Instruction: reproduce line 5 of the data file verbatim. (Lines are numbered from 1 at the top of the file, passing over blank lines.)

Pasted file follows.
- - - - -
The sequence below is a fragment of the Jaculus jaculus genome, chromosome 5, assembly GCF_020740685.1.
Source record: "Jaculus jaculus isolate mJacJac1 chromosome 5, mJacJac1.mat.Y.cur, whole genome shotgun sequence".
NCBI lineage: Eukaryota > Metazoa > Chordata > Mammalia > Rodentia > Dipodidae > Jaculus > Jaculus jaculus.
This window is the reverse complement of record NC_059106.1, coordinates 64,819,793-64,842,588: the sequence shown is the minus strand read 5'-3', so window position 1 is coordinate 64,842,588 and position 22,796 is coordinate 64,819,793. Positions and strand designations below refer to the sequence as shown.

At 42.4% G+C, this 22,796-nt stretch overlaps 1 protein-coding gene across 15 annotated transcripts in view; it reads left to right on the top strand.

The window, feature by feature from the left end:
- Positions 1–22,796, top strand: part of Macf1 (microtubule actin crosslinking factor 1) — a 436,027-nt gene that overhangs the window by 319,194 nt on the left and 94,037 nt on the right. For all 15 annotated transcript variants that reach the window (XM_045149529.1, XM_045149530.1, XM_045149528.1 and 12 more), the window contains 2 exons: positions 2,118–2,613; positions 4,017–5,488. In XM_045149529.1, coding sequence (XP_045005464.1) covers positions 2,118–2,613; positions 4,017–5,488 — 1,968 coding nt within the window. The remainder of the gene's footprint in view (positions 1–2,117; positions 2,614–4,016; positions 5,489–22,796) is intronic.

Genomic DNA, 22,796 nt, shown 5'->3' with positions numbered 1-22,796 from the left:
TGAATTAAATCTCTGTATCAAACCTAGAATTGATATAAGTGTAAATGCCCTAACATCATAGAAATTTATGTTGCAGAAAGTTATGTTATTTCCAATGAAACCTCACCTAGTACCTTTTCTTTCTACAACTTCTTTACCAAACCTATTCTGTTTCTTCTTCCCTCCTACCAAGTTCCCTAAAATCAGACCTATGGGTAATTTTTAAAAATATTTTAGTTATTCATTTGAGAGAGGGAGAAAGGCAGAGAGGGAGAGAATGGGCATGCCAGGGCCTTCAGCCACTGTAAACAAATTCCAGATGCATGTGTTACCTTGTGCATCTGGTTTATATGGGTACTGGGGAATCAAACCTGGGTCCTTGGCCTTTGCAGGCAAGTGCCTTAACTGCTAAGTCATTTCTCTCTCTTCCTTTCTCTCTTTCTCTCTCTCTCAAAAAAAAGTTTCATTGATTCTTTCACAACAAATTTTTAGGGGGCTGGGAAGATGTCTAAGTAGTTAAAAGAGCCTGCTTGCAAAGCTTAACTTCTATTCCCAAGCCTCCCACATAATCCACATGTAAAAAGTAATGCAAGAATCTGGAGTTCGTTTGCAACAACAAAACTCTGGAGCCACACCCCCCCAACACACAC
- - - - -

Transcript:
At 42.4% G+C, this 22,796-nt stretch overlaps 1 protein-coding gene across 15 annotated transcripts in view; it reads left to right on the top strand.